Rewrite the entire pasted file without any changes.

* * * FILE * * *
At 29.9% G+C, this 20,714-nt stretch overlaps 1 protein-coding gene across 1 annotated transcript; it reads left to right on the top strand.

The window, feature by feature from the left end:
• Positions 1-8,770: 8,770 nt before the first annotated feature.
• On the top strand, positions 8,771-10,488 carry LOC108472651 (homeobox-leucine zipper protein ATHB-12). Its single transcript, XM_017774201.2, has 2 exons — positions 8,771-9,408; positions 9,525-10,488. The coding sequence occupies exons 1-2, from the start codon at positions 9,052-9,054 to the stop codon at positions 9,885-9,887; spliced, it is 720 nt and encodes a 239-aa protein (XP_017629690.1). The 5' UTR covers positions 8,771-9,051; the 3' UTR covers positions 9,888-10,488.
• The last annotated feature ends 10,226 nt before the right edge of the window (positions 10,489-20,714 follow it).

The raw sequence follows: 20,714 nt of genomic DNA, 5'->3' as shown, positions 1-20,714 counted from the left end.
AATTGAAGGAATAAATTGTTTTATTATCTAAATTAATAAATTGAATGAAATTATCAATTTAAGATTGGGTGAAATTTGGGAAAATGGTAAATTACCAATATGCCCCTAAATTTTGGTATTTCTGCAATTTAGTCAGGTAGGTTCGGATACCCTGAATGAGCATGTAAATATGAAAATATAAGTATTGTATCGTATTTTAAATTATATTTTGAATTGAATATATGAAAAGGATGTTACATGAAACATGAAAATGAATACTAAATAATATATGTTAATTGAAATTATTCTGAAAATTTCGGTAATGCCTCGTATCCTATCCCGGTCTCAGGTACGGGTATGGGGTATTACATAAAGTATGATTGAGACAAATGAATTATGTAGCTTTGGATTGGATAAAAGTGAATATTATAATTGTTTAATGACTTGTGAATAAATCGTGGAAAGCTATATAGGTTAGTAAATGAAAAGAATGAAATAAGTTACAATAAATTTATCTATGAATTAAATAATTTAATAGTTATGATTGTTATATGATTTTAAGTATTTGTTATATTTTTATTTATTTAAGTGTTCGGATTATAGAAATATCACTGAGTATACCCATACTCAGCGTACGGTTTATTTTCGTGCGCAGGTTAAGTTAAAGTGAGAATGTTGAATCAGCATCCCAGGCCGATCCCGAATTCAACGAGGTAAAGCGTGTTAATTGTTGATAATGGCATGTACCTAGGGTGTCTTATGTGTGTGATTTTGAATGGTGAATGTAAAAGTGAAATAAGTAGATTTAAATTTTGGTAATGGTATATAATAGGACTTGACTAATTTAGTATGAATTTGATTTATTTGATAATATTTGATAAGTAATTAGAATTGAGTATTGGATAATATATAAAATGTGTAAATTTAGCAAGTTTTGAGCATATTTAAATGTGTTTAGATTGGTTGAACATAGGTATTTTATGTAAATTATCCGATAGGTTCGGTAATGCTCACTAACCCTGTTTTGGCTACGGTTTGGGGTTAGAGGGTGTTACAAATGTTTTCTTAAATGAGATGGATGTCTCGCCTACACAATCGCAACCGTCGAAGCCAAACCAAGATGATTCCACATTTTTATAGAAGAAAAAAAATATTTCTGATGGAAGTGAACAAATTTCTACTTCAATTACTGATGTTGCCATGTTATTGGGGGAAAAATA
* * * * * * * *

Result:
At 29.9% G+C, this 20,714-nt stretch overlaps 1 protein-coding gene across 1 annotated transcript; it reads left to right on the top strand.

The window, feature by feature from the left end:
• Positions 1-8,770: 8,770 nt before the first annotated feature.
• On the top strand, positions 8,771-10,488 carry LOC108472651 (homeobox-leucine zipper protein ATHB-12). Its single transcript, XM_017774201.2, has 2 exons — positions 8,771-9,408; positions 9,525-10,488. The coding sequence occupies exons 1-2, from the start codon at positions 9,052-9,054 to the stop codon at positions 9,885-9,887; spliced, it is 720 nt and encodes a 239-aa protein (XP_017629690.1). The 5' UTR covers positions 8,771-9,051; the 3' UTR covers positions 9,888-10,488.
• The last annotated feature ends 10,226 nt before the right edge of the window (positions 10,489-20,714 follow it).

The raw sequence follows: 20,714 nt of genomic DNA, 5'->3' as shown, positions 1-20,714 counted from the left end.
AATTGAAGGAATAAATTGTTTTATTATCTAAATTAATAAATTGAATGAAATTATCAATTTAAGATTGGGTGAAATTTGGGAAAATGGTAAATTACCAATATGCCCCTAAATTTTGGTATTTCTGCAATTTAGTCAGGTAGGTTCGGATACCCTGAATGAGCATGTAAATATGAAAATATAAGTATTGTATCGTATTTTAAATTATATTTTGAATTGAATATATGAAAAGGATGTTACATGAAACATGAAAATGAATACTAAATAATATATGTTAATTGAAATTATTCTGAAAATTTCGGTAATGCCTCGTATCCTATCCCGGTCTCAGGTACGGGTATGGGGTATTACATAAAGTATGATTGAGACAAATGAATTATGTAGCTTTGGATTGGATAAAAGTGAATATTATAATTGTTTAATGACTTGTGAATAAATCGTGGAAAGCTATATAGGTTAGTAAATGAAAAGAATGAAATAAGTTACAATAAATTTATCTATGAATTAAATAATTTAATAGTTATGATTGTTATATGATTTTAAGTATTTGTTATATTTTTATTTATTTAAGTGTTCGGATTATAGAAATATCACTGAGTATACCCATACTCAGCGTACGGTTTATTTTCGTGCGCAGGTTAAGTTAAAGTGAGAATGTTGAATCAGCATCCCAGGCCGATCCCGAATTCAACGAGGTAAAGCGTGTTAATTGTTGATAATGGCATGTACCTAGGGTGTCTTATGTGTGTGATTTTGAATGGTGAATGTAAAAGTGAAATAAGTAGATTTAAATTTTGGTAATGGTATATAATAGGACTTGACTAATTTAGTATGAATTTGATTTATTTGATAATATTTGATAAGTAATTAGAATTGAGTATTGGATAATATATAAAATGTGTAAATTTAGCAAGTTTTGAGCATATTTAAATGTGTTTAGATTGGTTGAACATAGGTATTTTATGTAAATTATCCGATAGGTTCGGTAATGCTCACTAACCCTGTTTTGGCTACGGTTTGGGGTTAGAGGGTGTTACAAATGTTTTCTTAAATGAGATGGATGTCTCGCCTACACAATCGCAACCGTCGAAGCCAAACCAAGATGATTCCACATTTTTATAGAAGAAAAAAAATATTTCTGATGGAAGTGAACAAATTTCTACTTCAATTACTGATGTTGCCATGTTATTGGGGGAAAAATA